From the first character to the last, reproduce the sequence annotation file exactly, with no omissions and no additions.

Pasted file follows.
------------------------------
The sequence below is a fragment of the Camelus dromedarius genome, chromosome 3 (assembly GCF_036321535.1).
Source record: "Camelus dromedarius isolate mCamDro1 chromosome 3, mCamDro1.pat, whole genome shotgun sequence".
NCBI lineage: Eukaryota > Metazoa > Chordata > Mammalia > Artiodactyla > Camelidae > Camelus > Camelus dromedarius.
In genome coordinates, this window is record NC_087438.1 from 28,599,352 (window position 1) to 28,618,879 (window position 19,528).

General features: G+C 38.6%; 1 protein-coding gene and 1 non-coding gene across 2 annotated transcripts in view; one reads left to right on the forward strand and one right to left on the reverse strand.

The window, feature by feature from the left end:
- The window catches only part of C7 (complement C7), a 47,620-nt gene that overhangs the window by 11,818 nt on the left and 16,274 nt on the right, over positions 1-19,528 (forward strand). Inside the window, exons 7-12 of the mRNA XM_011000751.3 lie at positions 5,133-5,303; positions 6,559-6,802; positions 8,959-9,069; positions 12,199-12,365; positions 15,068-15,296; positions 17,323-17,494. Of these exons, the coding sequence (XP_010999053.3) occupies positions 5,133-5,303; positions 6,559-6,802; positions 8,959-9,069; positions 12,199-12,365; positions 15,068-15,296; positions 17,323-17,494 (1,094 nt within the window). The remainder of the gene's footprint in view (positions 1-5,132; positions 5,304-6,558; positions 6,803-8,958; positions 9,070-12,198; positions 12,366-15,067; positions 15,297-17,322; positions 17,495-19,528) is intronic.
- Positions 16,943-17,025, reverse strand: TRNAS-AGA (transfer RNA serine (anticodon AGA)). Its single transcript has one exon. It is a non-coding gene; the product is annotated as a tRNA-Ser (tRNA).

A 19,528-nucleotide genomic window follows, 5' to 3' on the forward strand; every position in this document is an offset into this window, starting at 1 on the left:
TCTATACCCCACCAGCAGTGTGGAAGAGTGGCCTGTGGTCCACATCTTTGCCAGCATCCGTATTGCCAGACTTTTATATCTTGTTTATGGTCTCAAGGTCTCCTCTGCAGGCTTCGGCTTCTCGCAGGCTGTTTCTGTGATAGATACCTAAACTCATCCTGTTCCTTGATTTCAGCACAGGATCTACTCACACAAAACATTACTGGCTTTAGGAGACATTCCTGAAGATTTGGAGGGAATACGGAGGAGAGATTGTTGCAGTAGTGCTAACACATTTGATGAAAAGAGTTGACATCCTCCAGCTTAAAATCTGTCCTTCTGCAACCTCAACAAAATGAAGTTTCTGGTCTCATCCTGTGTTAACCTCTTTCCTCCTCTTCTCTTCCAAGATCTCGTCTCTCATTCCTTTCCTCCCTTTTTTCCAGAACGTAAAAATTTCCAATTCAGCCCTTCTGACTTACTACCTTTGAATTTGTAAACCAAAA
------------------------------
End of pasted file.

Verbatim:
The sequence below is a fragment of the Camelus dromedarius genome, chromosome 3 (assembly GCF_036321535.1).
Source record: "Camelus dromedarius isolate mCamDro1 chromosome 3, mCamDro1.pat, whole genome shotgun sequence".
NCBI lineage: Eukaryota > Metazoa > Chordata > Mammalia > Artiodactyla > Camelidae > Camelus > Camelus dromedarius.
In genome coordinates, this window is record NC_087438.1 from 28,599,352 (window position 1) to 28,618,879 (window position 19,528).

General features: G+C 38.6%; 1 protein-coding gene and 1 non-coding gene across 2 annotated transcripts in view; one reads left to right on the forward strand and one right to left on the reverse strand.

The window, feature by feature from the left end:
- The window catches only part of C7 (complement C7), a 47,620-nt gene that overhangs the window by 11,818 nt on the left and 16,274 nt on the right, over positions 1-19,528 (forward strand). Inside the window, exons 7-12 of the mRNA XM_011000751.3 lie at positions 5,133-5,303; positions 6,559-6,802; positions 8,959-9,069; positions 12,199-12,365; positions 15,068-15,296; positions 17,323-17,494. Of these exons, the coding sequence (XP_010999053.3) occupies positions 5,133-5,303; positions 6,559-6,802; positions 8,959-9,069; positions 12,199-12,365; positions 15,068-15,296; positions 17,323-17,494 (1,094 nt within the window). The remainder of the gene's footprint in view (positions 1-5,132; positions 5,304-6,558; positions 6,803-8,958; positions 9,070-12,198; positions 12,366-15,067; positions 15,297-17,322; positions 17,495-19,528) is intronic.
- Positions 16,943-17,025, reverse strand: TRNAS-AGA (transfer RNA serine (anticodon AGA)). Its single transcript has one exon. It is a non-coding gene; the product is annotated as a tRNA-Ser (tRNA).

A 19,528-nucleotide genomic window follows, 5' to 3' on the forward strand; every position in this document is an offset into this window, starting at 1 on the left:
TCTATACCCCACCAGCAGTGTGGAAGAGTGGCCTGTGGTCCACATCTTTGCCAGCATCCGTATTGCCAGACTTTTATATCTTGTTTATGGTCTCAAGGTCTCCTCTGCAGGCTTCGGCTTCTCGCAGGCTGTTTCTGTGATAGATACCTAAACTCATCCTGTTCCTTGATTTCAGCACAGGATCTACTCACACAAAACATTACTGGCTTTAGGAGACATTCCTGAAGATTTGGAGGGAATACGGAGGAGAGATTGTTGCAGTAGTGCTAACACATTTGATGAAAAGAGTTGACATCCTCCAGCTTAAAATCTGTCCTTCTGCAACCTCAACAAAATGAAGTTTCTGGTCTCATCCTGTGTTAACCTCTTTCCTCCTCTTCTCTTCCAAGATCTCGTCTCTCATTCCTTTCCTCCCTTTTTTCCAGAACGTAAAAATTTCCAATTCAGCCCTTCTGACTTACTACCTTTGAATTTGTAAACCAAAA